Why GAO Did This Study

The Secret Service, a component of the Department of Homeland Security (DHS), is responsible for protecting the President, the Vice President, and their families, as well as the White House complex. In October 2014, following several security lapses, the Secretary of Homeland Security established the Panel, an independent panel of experts, to review White House security and other aspects of Secret Service operations.

The Secret Service Recruitment and Retention Act of 2018 contains a provision for GAO to report on the progress made by the Secret Service in implementing the Panel's recommendations. This report addresses the extent to which the Secret Service has implemented the recommendations in the Panel's 2014 report. GAO reviewed Secret Service documents, analyzed agency training and labor-distribution data from fiscal years 2014 through 2018, and interviewed agency officials and Panel members.

What GAO Recommends

GAO is making recommendations to the Secret Service: (1) develop and implement a plan to ensure that special agents assigned to the Presidential and Vice Presidential Protective Divisions reach annual training targets, and (2) develop and implement a policy that documents the process for collecting complete and appropriate data on Uniformed Division officer training. DHS concurred with the two recommendations.

For more information, contact Nathan Anderson at (202) 512-3841 or AndersonN@gao.gov.

Recommendations for Executive Action

  1. Status: Open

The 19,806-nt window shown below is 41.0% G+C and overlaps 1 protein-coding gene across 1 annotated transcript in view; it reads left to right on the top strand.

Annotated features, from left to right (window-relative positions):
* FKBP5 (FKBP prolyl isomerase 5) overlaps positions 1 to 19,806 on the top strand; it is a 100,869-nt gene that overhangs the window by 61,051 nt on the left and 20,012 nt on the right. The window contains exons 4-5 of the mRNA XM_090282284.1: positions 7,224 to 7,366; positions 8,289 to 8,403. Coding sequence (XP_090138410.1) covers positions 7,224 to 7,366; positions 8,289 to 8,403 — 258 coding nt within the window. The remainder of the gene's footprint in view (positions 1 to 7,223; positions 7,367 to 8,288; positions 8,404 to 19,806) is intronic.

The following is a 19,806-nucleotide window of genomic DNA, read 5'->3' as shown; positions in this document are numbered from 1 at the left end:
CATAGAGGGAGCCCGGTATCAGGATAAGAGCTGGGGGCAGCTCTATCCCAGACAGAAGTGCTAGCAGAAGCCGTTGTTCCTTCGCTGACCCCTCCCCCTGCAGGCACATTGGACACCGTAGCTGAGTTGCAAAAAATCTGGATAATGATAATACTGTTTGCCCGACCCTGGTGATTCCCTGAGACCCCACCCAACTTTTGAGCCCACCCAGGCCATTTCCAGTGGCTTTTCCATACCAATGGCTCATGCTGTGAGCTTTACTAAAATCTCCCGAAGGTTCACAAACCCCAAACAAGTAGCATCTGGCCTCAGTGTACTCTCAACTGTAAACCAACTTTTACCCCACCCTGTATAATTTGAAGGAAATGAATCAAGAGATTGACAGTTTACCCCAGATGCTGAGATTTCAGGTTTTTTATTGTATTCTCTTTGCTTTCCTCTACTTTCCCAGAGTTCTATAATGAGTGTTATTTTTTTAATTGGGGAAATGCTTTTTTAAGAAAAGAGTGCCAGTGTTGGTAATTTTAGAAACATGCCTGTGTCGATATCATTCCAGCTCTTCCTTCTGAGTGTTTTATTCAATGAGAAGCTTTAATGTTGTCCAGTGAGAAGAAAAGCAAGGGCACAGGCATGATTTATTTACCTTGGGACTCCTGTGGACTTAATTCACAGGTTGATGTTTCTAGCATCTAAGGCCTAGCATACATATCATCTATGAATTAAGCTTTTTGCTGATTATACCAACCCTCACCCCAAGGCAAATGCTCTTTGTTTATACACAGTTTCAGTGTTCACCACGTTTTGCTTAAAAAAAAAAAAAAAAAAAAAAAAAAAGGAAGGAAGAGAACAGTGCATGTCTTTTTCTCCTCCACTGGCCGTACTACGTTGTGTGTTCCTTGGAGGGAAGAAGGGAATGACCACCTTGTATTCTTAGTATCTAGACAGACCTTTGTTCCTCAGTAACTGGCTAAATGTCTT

Comments: In May 2019 we reported that the Secret Service had not met the established training target (25 percent of work time) and lacked a plan for achieving it. We therefore recommended that the Director of the Secret Service develop and implement a plan to ensure that special agents assigned to the Presidential Protective Division and the Vice Presidential Protective Division reach annual training targets given current and planned staffing levels. The agency concurred with our recommendation. Towards addressing this recommendation, in October 2019, the Secret Service reported that the Office of Protective Operations is currently soliciting training requirements from each internal operational division, including the Presidential and Vice Presidential Protective Divisions, to determine the appropriate amount of training and associated training hours for each division. They further reported that once reviewed, the training requirements are to inform the agency's revised Human Capital Strategic Plan. The revised Human Capital Strategic Plan is to include an overview of Office of Protective Operations' training requirements and corresponding staffing needs. The Secret Service anticipates a revised Human Capital Strategic Plan to be available by the end of January 2020. The Secret Service's efforts to reevaluate the training requirements and targets are a positive first step. However, Secret Service's actions are not fully consistent with the recommendation. Specifically, in its updated response, the Secret Service stated that training hours for Presidential Protective Division and Vice Presidential Protective Division special agents training will only increase once the agency nears its ultimate staffing target. This is inconsistent with our recommendation to establish a plan to ensure these special agents reach annual training targets given current staffing levels. In the interim, affected special agents may continue to lack training required to prevent security breaches, such as that of September 19, 2019, when an intruder jumped the north fence and entered the White House. We will continue to monitor the Secret Service's progress in implementing this recommendation.